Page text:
Top News

โปรโมชั่น 100%_slot ได้เงินจริง_ฟรี เครดิต ยิง ปลา

Chelsie Probert was found in medical distress on a walking path between Farrell Street and Albro Lake Road in Dartmouth on June 6, 2017. She died of her injuries.
Chelsie Probert was found in medical distress on a walking path between Farrell Street and Albro Lake Road in Dartmouth on June 6, 2017. She died of her injuries. - Contributed

A Dartmouth youth on trial for second-degree murder vehemently denied being responsible for the fatal stabbing of Chelsie Probert as the Crown wrapped up a gruelling cross-examination Tuesday.

The 17-year-old boy, whose identity is protected, chose to testify in his own defence at his hearing in Halifax youth court.

He told the court Friday that the Crown’s main witness, a 20-year-old man he was with on the night of June 6, 2017, actually killed Probert.

The teen said he watched in shock as his older friend attacked Probert, 18, with a corkscrew-like device and a kitchen knife after she laughed off his robbery attempt on a path between Farrell Street and Albro Lake Road in Dartmouth.

The accused said his friend then held the knife to his ribs and threatened to kill him and his girlfriend if he told anyone what had happened.

The boy said he wrapped the weapons up in his jacket, as directed by his friend, and they walked to his apartment, also in north-end Dartmouth.

He said he cleaned the knife off with water while his friend scrubbed the corkscrew-like device, a tire reamer, with dish soap. He said he placed the knife back in a kitchen drawer, and his friend got him to put the tire reamer in a plastic container in his bedroom closet.

The pair changed some of their clothing and then went to a Needs store on nearby Highfield Park Drive, where his friend bought cigars.

During cross-examination Tuesday, Crown attorney Steve Degen played security video that shows the two young men at the store.

The accused agreed with Degen that in video from the checkout area, he is smiling and laughing.

“I’m trying to act like nothing happened,” he said.

“You’re obviously a pretty good actor, aren’t you?” the prosecutor asked.

“I guess so,” the boy answered.

“I’d have to act like nothing happened, yes, because he’d just threatened me with my life and my girlfriend’s life if I told anyone anything.”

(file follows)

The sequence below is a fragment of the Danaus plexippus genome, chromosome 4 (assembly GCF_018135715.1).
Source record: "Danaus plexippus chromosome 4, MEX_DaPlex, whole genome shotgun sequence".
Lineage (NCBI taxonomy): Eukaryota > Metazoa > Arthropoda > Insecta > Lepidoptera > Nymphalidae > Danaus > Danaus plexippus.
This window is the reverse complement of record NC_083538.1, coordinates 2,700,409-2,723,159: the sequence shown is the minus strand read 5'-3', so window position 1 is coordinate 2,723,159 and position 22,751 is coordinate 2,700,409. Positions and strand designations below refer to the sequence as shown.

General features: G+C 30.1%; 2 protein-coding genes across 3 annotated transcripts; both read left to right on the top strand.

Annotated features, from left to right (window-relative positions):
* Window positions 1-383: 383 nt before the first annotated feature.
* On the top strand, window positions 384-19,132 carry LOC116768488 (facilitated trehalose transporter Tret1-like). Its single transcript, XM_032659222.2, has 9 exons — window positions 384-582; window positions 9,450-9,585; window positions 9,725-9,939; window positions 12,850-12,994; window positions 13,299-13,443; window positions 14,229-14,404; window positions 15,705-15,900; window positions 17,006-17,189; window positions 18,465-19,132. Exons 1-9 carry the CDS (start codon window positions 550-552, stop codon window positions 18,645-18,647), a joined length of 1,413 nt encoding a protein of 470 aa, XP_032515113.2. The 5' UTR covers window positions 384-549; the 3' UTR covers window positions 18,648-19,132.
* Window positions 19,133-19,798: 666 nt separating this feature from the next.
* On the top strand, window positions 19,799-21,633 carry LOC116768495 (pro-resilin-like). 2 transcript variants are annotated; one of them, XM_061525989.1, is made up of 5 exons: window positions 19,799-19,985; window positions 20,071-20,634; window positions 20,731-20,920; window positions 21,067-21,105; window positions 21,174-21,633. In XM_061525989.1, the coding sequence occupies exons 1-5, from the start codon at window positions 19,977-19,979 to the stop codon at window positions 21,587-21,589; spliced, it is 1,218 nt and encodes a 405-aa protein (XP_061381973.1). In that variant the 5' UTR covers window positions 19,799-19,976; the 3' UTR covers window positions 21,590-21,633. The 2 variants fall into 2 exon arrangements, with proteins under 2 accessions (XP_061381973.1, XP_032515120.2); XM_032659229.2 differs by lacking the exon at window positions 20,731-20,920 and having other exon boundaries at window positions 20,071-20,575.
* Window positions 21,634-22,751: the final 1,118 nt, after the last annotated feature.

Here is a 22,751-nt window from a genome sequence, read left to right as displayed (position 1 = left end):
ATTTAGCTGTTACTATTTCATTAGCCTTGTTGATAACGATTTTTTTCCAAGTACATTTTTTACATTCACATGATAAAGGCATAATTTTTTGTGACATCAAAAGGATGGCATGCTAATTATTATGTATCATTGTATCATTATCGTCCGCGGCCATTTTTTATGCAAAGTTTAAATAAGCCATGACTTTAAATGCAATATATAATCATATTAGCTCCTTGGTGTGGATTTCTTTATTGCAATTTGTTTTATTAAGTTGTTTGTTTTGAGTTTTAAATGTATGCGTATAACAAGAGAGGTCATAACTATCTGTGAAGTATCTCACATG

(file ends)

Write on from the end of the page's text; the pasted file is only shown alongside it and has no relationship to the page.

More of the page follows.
After leaving the store, the boy said they went to his uncle’s apartment because his friend wanted to get some marijuana. Degen asked why he didn’t tell his uncle what had happened or perhaps stay there for the night rather than go back to his apartment alone with a friend he supposedly feared.

The boy said he believed his friend had another knife on him and may have been willing to harm his uncle.

He said he pulled his mattress into the living room and slept on it while his friend slept on the couch.

“It sounds like you weren’t very afraid of (him),” Degen said.

“I was afraid of (him) – very afraid,” the accused said.

The Crown attorney questioned why the accused didn’t go home after two unsuccessful robbery attempts earlier that night. The youth replied that he didn’t leave because his friend still had three of his possessions – the tire reamer, the kitchen knife and a marijuana pipe.

Degen noted that the boy put on black clothing before they left his apartment earlier that evening. He also wore a black ball cap, with his hood up over his head and a bandana around his neck.

The pair had different clothes on at Needs, the video shows. The boy was wearing a red hat that he had on earlier in the day, and the bandana was no longer around his neck.

“I’m going to suggest the reason you put on the dark clothing and a dark hat and put your hood up is because ... you knew you were going to be getting into some trouble,” Degen said.

The boy replied that they were going to set a bonfire in the woods when they first went out that night. Having a fire “is doing something bad,” he said.

Degen ended the cross-examination by accusing the boy of committing the murder.

The prosecutor said it was the accused who carried the corkscrew and knife during the robbery attempts and used the corkscrew as if it was brass knuckles in the attack on Probert.

“This was the third time that evening that you had attempted to accost someone or scare them or rob them, and it frustrated you that she was not paying any attention to you whatsoever,” Degen said.

“Because of everything that was going on in your life, in a moment you just snapped and you reacted. It was actually you that struck her four times with the corkscrew, and it was you that stabbed her.

“After that was over, you showed (the star witness) the corkscrew and you said to him that there was no blood on it but you had a pretty good idea that she was not going to make it.

“You got home afterwards and you were probably a fair bit shocked by what you had done, so you actually did start to cry.”

The day after the homicide, the boy was comfortable wearing his friend’s tracksuit “precisely because it wasn’t him that killed Chelsie Probert,” the Crown attorney said. “That’s why you weren’t concerned about wearing his clothes.”

The teen exchanged messages with the friend in the days following the killing and had no problem inviting him to hang out, Degen said.

“The reason for all those things is because you were not afraid of (him),” Degen alleged. “The reason you were not afraid of (him) is because (he) did not kill Chelsie Probert. You did.”

“(He) did kill Ms. Probert,” the accused insisted. “I did not kill Ms. Probert. That’s not true.”

The youth will be back in the witness box Wednesday for redirect examination by his own lawyers.

The trial began Sept. 4 and was scheduled to conclude this week, but counsel advised Judge Elizabeth Buckle on Tuesday that additional time will be needed. She reserved Oct. 24 and 25 for closing submissions.

Recent Stories